On Nov. 3, Paul Jackson, professor of biblical studies, and Todd Brady, vice president for university ministries, discussed proper perspectives on athletics as part of this semester’s Town and Gown lectures focused on sports and culture.
Jackson titled his lecture “I Can Do All Things Through Christ Who Strengthens Me: Oh, Really?” He addressed the common misapplication of his title verse, Philippians 4:13, in athletic contexts. When opposing sports teams both use the verse to pray for victory, “you kind of put God in a pickle,” Jackson said. “Who is he going to bless? And is it necessarily only a blessing when you win?”
Jackson said the verse is not a prosperity gospel but rather is about contentment. “You ought rather to say, whether I win or whether I lose, I will be content, because Christ gives me the strength to handle either one of those,” he said. “Culture teaches us the very best thing that can happen is to win. … But there are some things you can win by losing. And can they be just as big a blessing to you as winning can be.”
Jackson said Christian athletes often misinterpret this verse by focusing on the word “do,” which they interpret as their own ability. If certain achievements are not intellectually or genetically “in the cards,” he said, they will not happen with any amount of optimism.
“Not even a misunderstanding of Philippians 4:13 is going to make it happen,” Jackson said. “Don’t you dare come into an exam [without studying] and say ‘I can do all things through Christ who strengthens me.’ Because guess what, Jack? You’re going to flunk.”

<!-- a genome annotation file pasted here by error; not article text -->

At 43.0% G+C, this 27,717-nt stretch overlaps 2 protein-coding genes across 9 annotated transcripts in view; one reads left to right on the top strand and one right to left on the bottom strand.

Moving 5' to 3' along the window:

Jackson applied this idea to the near impossibility of high school athletes making it to professional leagues. While one in five parents spends more than $1000 each year on their child’s sport, he said, only .03 percent of high school athletes become professionals.
“Don’t let a misinterpretation of this particular verse make you think you’re going to beat these odds,” Jackson said.
Brady spoke on “Faith & Sport: Getting Your Head in the Game.”
“Ours is a sports-inundated culture,” Brady said, listing many common sports metaphors such as “Down for the count,” “Hit a home run” and “Keep your eye on the ball.” He also showed a video about the growing demand for sports-themed coffins and headstones.
Brady said sports has historically served as a form of religion for many people: organized activities to honor and discuss one’s “gods.” This attitude is still present even among Christians today, he said.
Brady quoted author and theologian Lincoln Harvey as saying the Christian attitude toward sports should be neither “blind celebration nor debilitating suspicion,” but somewhere between the two.
“In so doing, we will be able to celebrate sports for what it is without confusing it for what it isn’t,” Brady said.
Sports a gift given by God, he said, which like all other gifts can only be appreciated in the context of who God is.
“By faith, the athlete reflects God and displays the fruit of the Spirit,” Brady said. “By faith, the fan’s enjoyment is deepened and his enthusiasm is tempered. … The person of faith enjoys sports more than the person without faith, for the person with faith thinks about the God before whom the game is played.”
While enthusiasm for sports is fine, Brady said, worship is not. “We are fans, but we are not fanatics,” he said. “We can be huge fans, we can be diehard fans, we can paint our bodies and yell and scream and root for our teams, but we cannot root our identity in sports.”